MBOs, on the other hand, tend to come from the top down. MBOs start with the corporate leader, cascade through the management layer and eventually end up with individual contributors. MBO goals can be qualitative or quantitative and often leave some “wiggle room” in their evaluation. Most employees achieve their goals, with only a handful falling short.
- Ties to compensation. MBOs are usually tied to compensation in some way, whether in the base salary bonus or both. When companies include MBOs in their incentive plan, an individual’s performance on MBOs is directly tied to their incentive payout and may also be tied to their base salary merit increase.
OKRs, on the other hand, are designed to be disconnected from bonuses. Because they are set by individuals or teams, tying them to compensation would inevitably cause people or groups to sandbag their goals so that they could achieve them and get the full incentive payout.
Unfortunately, we have seen companies simply change the acronym from “MBO” to “OKR” and then treat them the same. If your MBO system was not working well before, a simple rebranding with no attention paid to the underlying process will have no appreciable effect.
Here is a quick summary of how MBOs and OKRs differ:
Below is an example of how a single corporate objective may be translated to the sales organization and ultimately down to salespeople:
Fully divorcing bonuses from OKR performance is preferable because it allows individuals and teams to set challenging stretch goals that move the business forward. However, given that multiple companies are including OKRs in their incentive plan, even if the OKRs are simply MBOs in disguise, it’s important to lay out recommended ground rules:
- Pay on actual output, not achievement of the goal, to drive aggressive goal setting. If Person 1 sets a goal of one new account in a quarter and achieves two and Person 2 sets a goal of four new accounts in a quarter and achieves three, then the organization would pay Person 2 more than Person 1 based on output rather than on percentage of goal achievement.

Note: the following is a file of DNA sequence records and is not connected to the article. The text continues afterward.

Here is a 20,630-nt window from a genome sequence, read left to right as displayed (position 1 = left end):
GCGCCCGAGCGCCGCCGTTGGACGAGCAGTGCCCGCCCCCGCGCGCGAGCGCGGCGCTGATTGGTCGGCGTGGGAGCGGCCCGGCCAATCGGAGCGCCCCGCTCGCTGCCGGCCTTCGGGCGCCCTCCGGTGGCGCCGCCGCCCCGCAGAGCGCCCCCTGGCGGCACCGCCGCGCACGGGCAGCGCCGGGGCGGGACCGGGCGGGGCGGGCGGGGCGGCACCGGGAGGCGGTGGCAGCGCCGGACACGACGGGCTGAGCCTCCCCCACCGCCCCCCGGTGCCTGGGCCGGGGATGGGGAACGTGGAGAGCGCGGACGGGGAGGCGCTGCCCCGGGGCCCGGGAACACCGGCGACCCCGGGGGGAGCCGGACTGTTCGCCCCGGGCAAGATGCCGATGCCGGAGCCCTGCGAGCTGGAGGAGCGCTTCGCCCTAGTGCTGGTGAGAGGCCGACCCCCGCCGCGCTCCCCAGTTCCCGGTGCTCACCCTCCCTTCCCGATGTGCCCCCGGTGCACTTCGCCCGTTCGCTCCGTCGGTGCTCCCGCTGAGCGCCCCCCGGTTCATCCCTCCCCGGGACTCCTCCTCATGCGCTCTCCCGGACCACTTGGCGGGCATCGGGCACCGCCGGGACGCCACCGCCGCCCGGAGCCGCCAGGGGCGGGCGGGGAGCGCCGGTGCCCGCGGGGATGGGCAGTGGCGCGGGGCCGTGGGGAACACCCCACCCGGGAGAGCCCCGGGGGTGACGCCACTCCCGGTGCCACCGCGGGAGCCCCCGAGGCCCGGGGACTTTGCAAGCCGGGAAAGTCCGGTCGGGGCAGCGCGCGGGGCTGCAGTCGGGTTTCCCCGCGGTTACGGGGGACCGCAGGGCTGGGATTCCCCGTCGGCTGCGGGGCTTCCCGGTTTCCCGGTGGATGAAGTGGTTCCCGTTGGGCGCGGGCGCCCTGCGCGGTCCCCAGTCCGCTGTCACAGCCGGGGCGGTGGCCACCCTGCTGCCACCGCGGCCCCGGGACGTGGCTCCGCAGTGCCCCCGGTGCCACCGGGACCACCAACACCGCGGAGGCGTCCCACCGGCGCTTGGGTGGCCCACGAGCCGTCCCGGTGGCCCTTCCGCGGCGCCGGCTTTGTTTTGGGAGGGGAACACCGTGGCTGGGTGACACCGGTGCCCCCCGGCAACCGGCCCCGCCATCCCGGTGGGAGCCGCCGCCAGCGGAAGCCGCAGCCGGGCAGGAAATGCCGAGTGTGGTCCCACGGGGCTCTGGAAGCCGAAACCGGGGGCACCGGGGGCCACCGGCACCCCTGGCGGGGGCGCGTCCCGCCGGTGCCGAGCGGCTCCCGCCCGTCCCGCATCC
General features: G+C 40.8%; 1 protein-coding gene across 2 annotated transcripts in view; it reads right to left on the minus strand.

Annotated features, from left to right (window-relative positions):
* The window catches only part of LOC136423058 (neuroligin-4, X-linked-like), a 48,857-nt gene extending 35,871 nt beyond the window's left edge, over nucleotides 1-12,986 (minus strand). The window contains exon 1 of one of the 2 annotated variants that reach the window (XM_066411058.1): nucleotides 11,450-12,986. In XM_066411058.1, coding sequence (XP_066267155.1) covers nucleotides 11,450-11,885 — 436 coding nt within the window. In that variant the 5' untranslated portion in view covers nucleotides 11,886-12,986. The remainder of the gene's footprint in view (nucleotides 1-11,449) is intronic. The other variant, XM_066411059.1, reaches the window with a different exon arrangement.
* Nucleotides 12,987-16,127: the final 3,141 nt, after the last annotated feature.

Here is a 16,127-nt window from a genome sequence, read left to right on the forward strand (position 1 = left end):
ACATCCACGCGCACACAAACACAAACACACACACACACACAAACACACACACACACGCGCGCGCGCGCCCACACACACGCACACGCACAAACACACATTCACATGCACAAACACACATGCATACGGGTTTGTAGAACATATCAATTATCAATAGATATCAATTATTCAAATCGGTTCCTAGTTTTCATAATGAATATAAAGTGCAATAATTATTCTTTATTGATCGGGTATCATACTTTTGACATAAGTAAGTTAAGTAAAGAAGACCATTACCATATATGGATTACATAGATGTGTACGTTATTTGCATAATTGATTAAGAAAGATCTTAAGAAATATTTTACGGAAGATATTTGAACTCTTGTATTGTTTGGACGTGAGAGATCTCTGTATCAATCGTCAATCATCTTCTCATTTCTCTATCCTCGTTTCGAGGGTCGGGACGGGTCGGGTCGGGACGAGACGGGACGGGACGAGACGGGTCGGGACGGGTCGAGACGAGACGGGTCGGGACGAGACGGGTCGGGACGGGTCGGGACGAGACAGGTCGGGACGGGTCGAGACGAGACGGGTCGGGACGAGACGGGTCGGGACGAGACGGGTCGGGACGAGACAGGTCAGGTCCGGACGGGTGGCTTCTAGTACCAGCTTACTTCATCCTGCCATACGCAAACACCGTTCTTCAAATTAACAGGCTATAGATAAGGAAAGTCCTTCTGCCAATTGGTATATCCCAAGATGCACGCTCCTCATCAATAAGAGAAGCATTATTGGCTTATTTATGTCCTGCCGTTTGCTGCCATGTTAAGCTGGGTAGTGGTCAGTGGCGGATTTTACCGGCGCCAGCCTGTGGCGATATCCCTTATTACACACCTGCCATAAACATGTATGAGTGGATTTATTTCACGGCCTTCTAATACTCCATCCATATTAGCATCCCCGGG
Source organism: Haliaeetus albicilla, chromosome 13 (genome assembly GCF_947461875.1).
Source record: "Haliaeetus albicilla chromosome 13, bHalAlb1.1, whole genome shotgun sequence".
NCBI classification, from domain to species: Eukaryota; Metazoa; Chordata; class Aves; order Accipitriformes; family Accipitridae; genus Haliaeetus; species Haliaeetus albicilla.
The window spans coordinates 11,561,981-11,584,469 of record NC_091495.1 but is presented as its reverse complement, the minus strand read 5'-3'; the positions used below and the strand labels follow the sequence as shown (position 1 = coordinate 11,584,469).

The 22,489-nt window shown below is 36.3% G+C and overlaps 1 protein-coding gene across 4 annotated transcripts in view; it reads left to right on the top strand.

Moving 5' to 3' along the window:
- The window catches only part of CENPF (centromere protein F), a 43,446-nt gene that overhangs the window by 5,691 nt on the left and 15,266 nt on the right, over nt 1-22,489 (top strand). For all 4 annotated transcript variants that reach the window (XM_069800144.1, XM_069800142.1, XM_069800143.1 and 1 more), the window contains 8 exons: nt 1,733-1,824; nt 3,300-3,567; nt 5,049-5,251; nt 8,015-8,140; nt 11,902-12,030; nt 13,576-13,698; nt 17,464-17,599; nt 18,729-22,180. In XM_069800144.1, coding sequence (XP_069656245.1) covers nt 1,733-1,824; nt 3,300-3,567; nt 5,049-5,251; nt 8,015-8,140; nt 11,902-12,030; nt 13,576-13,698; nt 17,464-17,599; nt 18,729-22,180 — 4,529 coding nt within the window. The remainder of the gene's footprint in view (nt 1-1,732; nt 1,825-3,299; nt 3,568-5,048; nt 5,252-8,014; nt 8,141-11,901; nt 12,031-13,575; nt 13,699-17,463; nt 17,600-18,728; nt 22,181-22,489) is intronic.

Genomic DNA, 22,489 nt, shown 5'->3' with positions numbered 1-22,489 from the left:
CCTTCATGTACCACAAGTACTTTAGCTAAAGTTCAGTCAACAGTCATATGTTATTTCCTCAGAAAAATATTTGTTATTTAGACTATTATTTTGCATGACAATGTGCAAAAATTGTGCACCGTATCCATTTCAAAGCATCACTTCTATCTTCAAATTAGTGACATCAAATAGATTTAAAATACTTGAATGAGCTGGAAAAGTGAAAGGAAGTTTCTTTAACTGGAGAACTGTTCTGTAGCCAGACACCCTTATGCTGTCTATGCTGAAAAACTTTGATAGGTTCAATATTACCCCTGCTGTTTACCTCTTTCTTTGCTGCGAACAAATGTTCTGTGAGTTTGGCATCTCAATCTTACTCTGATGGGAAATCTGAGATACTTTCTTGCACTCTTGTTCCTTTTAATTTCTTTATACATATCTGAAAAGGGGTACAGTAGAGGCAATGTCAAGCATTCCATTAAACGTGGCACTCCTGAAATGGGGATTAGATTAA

- Keep the goals quantitative. The outcome should be clear to everyone regardless of whether it’s achieved. Manager discretion should have no impact.
- Shorten the plan period. An annual plan period is too long for OKRs. People tend to set goals and forget them. Quarterly plan periods allow you to have real impact.
- Make goals challenging. The performance distribution is likely to be wide because achievement of goals isn’t a given. Allow individual input into the quotas and use a bottom-up approach rather than a top-down approach.
Proponents purport that OKRs are the new MBOs. It’s true that OKRs are a useful management tool that already have proved effective across many tech companies. However, organizations attempting to simply replace MBOs with OKRs, without changing the underlying process and philosophy, may be setting themselves up for failure. Replacing an acronym changes nothing. Before you simply jump to OKRs, answer the following questions:
- How good are we at setting objectives?
- Are individuals and managers willing to set challenging objectives?
- Are we willing to differentiate payouts based on performance?
- Are the objectives driving behavior?
- Have we eliminated subjectivity in evaluating performance?
The answers to these questions will determine how successful you are in driving corporate objectives down to individuals in the organization, regardless of whether you call them MBOs.